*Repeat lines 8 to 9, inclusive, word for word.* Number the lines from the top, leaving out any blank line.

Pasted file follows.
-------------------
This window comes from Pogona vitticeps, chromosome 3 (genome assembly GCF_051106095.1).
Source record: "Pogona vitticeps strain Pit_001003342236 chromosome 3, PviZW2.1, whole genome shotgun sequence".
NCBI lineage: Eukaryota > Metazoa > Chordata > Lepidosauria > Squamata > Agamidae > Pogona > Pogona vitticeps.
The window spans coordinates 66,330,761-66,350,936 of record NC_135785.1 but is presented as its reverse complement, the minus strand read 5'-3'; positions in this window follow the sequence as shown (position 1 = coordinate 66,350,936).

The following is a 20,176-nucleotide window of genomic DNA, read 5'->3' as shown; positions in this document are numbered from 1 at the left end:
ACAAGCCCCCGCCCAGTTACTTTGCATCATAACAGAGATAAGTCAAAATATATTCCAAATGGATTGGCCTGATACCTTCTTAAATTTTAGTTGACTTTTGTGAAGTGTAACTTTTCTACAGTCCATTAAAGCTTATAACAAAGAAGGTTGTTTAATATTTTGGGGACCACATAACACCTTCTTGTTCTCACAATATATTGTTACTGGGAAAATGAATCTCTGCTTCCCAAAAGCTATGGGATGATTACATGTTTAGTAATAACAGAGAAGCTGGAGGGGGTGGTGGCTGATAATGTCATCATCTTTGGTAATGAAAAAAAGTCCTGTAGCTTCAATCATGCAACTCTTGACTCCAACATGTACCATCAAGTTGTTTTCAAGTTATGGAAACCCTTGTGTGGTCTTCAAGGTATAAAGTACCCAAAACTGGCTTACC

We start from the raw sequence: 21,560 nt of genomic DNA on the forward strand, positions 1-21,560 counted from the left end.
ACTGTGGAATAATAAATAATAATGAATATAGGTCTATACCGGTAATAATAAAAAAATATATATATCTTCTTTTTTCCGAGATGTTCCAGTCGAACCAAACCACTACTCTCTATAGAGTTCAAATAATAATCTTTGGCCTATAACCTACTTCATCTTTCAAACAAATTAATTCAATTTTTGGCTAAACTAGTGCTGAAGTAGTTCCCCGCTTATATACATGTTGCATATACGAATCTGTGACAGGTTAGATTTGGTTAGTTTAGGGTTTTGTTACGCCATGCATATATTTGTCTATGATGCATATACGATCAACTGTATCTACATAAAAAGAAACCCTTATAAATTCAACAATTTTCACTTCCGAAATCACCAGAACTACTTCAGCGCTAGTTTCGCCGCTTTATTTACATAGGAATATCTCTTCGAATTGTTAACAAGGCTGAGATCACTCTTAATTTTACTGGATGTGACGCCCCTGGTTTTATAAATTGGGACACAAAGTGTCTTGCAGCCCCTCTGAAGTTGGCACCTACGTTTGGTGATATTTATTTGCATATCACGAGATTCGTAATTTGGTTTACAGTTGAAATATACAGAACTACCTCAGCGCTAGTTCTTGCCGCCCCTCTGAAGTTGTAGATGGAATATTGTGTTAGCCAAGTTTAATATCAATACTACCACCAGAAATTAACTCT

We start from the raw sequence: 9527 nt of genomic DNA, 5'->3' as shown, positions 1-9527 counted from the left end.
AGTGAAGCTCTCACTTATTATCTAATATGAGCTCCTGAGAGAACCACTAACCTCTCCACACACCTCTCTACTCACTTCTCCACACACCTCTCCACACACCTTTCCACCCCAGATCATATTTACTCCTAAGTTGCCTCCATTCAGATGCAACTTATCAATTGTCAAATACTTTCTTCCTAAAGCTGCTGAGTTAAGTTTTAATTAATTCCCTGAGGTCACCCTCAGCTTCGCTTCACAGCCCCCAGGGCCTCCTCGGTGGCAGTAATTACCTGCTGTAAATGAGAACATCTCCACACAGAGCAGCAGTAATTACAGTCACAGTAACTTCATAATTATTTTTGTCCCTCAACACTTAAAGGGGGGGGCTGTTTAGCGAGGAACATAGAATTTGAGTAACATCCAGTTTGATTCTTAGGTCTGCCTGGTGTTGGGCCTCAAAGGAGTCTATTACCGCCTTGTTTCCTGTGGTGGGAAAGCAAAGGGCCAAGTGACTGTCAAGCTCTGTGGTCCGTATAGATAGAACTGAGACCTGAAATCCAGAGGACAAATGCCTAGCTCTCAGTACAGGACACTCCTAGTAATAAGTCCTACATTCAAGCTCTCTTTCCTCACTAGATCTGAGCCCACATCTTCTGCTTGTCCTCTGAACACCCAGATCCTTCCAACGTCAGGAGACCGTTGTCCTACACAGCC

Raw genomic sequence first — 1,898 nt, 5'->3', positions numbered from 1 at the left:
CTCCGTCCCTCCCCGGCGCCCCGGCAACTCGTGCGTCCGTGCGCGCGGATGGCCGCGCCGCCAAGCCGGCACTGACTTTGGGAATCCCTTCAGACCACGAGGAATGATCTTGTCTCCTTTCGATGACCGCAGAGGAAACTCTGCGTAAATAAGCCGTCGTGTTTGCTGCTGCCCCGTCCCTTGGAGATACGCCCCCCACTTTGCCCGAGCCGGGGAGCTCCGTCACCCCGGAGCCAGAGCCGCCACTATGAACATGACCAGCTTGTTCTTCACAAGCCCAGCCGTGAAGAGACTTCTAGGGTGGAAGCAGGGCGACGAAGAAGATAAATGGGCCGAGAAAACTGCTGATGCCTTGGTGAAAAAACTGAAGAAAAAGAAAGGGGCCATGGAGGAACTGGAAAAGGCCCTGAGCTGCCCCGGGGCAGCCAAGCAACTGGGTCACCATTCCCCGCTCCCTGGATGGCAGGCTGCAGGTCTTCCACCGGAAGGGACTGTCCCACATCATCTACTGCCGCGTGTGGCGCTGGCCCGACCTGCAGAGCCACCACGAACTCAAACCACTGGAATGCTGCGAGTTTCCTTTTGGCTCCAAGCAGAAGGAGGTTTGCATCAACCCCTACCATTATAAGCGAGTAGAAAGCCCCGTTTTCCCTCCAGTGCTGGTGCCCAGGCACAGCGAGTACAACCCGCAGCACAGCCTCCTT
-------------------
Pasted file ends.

ACTGTGGAATAATAAATAATAATGAATATAGGTCTATACCGGTAATAATAAAAAAATATATATATCTTCTTTTTTCCGAGATGTTCCAGTCGAACCAAACCACTACTCTCTATAGAGTTCAAATAATAATCTTTGGCCTATAACCTACTTCATCTTTCAAACAAATTAATTCAATTTTTGGCTAAACTAGTGCTGAAGTAGTTCCCCGCTTATATACATGTTGCATATACGAATCTGTGACAGGTTAGATTTGGTTAGTTTAGGGTTTTGTTACGCCATGCATATATTTGTCTATGATGCATATACGATCAACTGTATCTACATAAAAAGAAACCCTTATAAATTCAACAATTTTCACTTCCGAAATCACCAGAACTACTTCAGCGCTAGTTTCGCCGCTTTATTTACATAGGAATATCTCTTCGAATTGTTAACAAGGCTGAGATCACTCTTAATTTTACTGGATGTGACGCCCCTGGTTTTATAAATTGGGACACAAAGTGTCTTGCAGCCCCTCTGAAGTTGGCACCTACGTTTGGTGATATTTATTTGCATATCACGAGATTCGTAATTTGGTTTACAGTTGAAATATACAGAACTACCTCAGCGCTAGTTCTTGCCGCCCCTCTGAAGTTGTAGATGGAATATTGTGTTAGCCAAGTTTAATATCAATACTACCACCAGAAATTAACTCT

We start from the raw sequence: 9527 nt of genomic DNA, 5'->3' as shown, positions 1-9527 counted from the left end.